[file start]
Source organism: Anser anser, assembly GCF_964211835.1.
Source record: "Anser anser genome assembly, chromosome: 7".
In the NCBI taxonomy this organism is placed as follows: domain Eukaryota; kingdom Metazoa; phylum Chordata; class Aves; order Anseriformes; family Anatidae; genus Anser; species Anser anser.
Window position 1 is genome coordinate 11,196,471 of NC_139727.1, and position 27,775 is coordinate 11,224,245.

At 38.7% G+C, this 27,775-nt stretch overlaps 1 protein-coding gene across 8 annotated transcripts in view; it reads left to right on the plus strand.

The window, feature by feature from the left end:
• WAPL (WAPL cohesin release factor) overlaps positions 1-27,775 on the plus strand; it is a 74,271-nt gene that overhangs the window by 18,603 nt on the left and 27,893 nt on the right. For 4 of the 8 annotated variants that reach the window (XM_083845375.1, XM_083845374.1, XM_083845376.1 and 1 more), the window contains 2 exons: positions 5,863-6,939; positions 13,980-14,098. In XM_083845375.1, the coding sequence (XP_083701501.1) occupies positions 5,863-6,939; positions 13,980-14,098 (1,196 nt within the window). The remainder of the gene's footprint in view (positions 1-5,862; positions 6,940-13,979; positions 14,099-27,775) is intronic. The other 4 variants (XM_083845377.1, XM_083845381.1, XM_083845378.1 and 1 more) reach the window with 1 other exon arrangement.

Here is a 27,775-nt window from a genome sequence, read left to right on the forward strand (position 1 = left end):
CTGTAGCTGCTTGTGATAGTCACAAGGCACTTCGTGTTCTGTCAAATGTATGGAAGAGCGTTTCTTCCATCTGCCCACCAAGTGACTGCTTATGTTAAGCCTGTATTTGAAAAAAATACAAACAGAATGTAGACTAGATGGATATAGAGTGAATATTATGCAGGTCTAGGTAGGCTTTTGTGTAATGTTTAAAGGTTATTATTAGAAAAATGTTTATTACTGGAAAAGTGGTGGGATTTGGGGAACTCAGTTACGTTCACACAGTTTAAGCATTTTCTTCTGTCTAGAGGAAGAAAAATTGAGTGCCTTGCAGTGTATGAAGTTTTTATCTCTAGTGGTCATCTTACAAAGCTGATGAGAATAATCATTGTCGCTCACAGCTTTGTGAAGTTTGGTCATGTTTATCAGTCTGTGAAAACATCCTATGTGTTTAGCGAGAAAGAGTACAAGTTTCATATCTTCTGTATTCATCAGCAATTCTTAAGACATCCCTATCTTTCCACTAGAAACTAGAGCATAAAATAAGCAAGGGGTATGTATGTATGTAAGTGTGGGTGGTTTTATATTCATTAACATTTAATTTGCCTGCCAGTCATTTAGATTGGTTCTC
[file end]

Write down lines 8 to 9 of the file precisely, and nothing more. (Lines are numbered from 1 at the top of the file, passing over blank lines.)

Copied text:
Here is a 27,775-nt window from a genome sequence, read left to right on the forward strand (position 1 = left end):
CTGTAGCTGCTTGTGATAGTCACAAGGCACTTCGTGTTCTGTCAAATGTATGGAAGAGCGTTTCTTCCATCTGCCCACCAAGTGACTGCTTATGTTAAGCCTGTATTTGAAAAAAATACAAACAGAATGTAGACTAGATGGATATAGAGTGAATATTATGCAGGTCTAGGTAGGCTTTTGTGTAATGTTTAAAGGTTATTATTAGAAAAATGTTTATTACTGGAAAAGTGGTGGGATTTGGGGAACTCAGTTACGTTCACACAGTTTAAGCATTTTCTTCTGTCTAGAGGAAGAAAAATTGAGTGCCTTGCAGTGTATGAAGTTTTTATCTCTAGTGGTCATCTTACAAAGCTGATGAGAATAATCATTGTCGCTCACAGCTTTGTGAAGTTTGGTCATGTTTATCAGTCTGTGAAAACATCCTATGTGTTTAGCGAGAAAGAGTACAAGTTTCATATCTTCTGTATTCATCAGCAATTCTTAAGACATCCCTATCTTTCCACTAGAAACTAGAGCATAAAATAAGCAAGGGGTATGTATGTATGTAAGTGTGGGTGGTTTTATATTCATTAACATTTAATTTGCCTGCCAGTCATTTAGATTGGTTCTC